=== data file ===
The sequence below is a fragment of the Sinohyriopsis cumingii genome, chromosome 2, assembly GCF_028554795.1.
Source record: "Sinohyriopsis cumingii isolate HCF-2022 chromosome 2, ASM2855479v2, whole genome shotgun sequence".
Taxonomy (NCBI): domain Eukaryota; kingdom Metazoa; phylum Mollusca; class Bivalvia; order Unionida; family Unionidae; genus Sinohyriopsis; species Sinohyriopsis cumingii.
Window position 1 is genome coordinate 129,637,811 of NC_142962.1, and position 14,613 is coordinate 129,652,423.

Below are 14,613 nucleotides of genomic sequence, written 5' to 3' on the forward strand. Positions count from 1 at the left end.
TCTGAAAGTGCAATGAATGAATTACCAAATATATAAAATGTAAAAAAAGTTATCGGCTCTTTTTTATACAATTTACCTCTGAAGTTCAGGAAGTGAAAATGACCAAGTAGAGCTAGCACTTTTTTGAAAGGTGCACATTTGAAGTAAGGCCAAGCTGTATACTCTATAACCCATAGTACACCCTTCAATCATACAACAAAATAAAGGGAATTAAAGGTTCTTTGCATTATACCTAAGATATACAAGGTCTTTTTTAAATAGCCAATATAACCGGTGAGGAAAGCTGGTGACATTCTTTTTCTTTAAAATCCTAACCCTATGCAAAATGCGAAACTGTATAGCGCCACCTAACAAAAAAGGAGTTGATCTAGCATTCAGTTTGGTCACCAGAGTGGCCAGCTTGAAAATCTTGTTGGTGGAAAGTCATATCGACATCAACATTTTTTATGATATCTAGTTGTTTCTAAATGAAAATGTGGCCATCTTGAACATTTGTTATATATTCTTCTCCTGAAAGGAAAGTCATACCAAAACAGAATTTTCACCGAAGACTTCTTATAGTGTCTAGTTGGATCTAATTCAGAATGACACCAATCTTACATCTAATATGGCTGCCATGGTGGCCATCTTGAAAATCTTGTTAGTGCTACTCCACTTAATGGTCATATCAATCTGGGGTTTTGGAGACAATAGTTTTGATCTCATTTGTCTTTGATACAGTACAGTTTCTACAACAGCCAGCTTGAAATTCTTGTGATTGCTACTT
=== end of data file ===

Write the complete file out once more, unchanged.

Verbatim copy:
The sequence below is a fragment of the Sinohyriopsis cumingii genome, chromosome 2, assembly GCF_028554795.1.
Source record: "Sinohyriopsis cumingii isolate HCF-2022 chromosome 2, ASM2855479v2, whole genome shotgun sequence".
Taxonomy (NCBI): domain Eukaryota; kingdom Metazoa; phylum Mollusca; class Bivalvia; order Unionida; family Unionidae; genus Sinohyriopsis; species Sinohyriopsis cumingii.
Window position 1 is genome coordinate 129,637,811 of NC_142962.1, and position 14,613 is coordinate 129,652,423.

Below are 14,613 nucleotides of genomic sequence, written 5' to 3' on the forward strand. Positions count from 1 at the left end.
TCTGAAAGTGCAATGAATGAATTACCAAATATATAAAATGTAAAAAAAGTTATCGGCTCTTTTTTATACAATTTACCTCTGAAGTTCAGGAAGTGAAAATGACCAAGTAGAGCTAGCACTTTTTTGAAAGGTGCACATTTGAAGTAAGGCCAAGCTGTATACTCTATAACCCATAGTACACCCTTCAATCATACAACAAAATAAAGGGAATTAAAGGTTCTTTGCATTATACCTAAGATATACAAGGTCTTTTTTAAATAGCCAATATAACCGGTGAGGAAAGCTGGTGACATTCTTTTTCTTTAAAATCCTAACCCTATGCAAAATGCGAAACTGTATAGCGCCACCTAACAAAAAAGGAGTTGATCTAGCATTCAGTTTGGTCACCAGAGTGGCCAGCTTGAAAATCTTGTTGGTGGAAAGTCATATCGACATCAACATTTTTTATGATATCTAGTTGTTTCTAAATGAAAATGTGGCCATCTTGAACATTTGTTATATATTCTTCTCCTGAAAGGAAAGTCATACCAAAACAGAATTTTCACCGAAGACTTCTTATAGTGTCTAGTTGGATCTAATTCAGAATGACACCAATCTTACATCTAATATGGCTGCCATGGTGGCCATCTTGAAAATCTTGTTAGTGCTACTCCACTTAATGGTCATATCAATCTGGGGTTTTGGAGACAATAGTTTTGATCTCATTTGTCTTTGATACAGTACAGTTTCTACAACAGCCAGCTTGAAATTCTTGTGATTGCTACTT